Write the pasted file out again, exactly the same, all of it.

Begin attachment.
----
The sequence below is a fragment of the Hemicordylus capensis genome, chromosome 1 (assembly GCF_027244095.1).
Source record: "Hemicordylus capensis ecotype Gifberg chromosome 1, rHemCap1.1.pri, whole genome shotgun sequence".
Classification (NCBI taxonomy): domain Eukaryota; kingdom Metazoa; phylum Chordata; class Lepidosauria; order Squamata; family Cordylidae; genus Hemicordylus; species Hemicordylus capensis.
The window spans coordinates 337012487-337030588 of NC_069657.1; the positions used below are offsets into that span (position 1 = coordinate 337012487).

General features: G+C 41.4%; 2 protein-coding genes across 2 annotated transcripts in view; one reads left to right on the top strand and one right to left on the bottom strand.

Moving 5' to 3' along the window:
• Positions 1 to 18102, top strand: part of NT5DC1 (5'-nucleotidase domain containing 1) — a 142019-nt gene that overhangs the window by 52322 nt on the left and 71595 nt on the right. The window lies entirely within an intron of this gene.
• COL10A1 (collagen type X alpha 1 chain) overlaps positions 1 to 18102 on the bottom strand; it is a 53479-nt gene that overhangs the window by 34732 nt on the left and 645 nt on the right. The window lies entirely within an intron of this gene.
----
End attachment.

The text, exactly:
The sequence below is a fragment of the Hemicordylus capensis genome, chromosome 1 (assembly GCF_027244095.1).
Source record: "Hemicordylus capensis ecotype Gifberg chromosome 1, rHemCap1.1.pri, whole genome shotgun sequence".
Classification (NCBI taxonomy): domain Eukaryota; kingdom Metazoa; phylum Chordata; class Lepidosauria; order Squamata; family Cordylidae; genus Hemicordylus; species Hemicordylus capensis.
The window spans coordinates 337012487-337030588 of NC_069657.1; the positions used below are offsets into that span (position 1 = coordinate 337012487).

General features: G+C 41.4%; 2 protein-coding genes across 2 annotated transcripts in view; one reads left to right on the top strand and one right to left on the bottom strand.

Moving 5' to 3' along the window:
• Positions 1 to 18102, top strand: part of NT5DC1 (5'-nucleotidase domain containing 1) — a 142019-nt gene that overhangs the window by 52322 nt on the left and 71595 nt on the right. The window lies entirely within an intron of this gene.
• COL10A1 (collagen type X alpha 1 chain) overlaps positions 1 to 18102 on the bottom strand; it is a 53479-nt gene that overhangs the window by 34732 nt on the left and 645 nt on the right. The window lies entirely within an intron of this gene.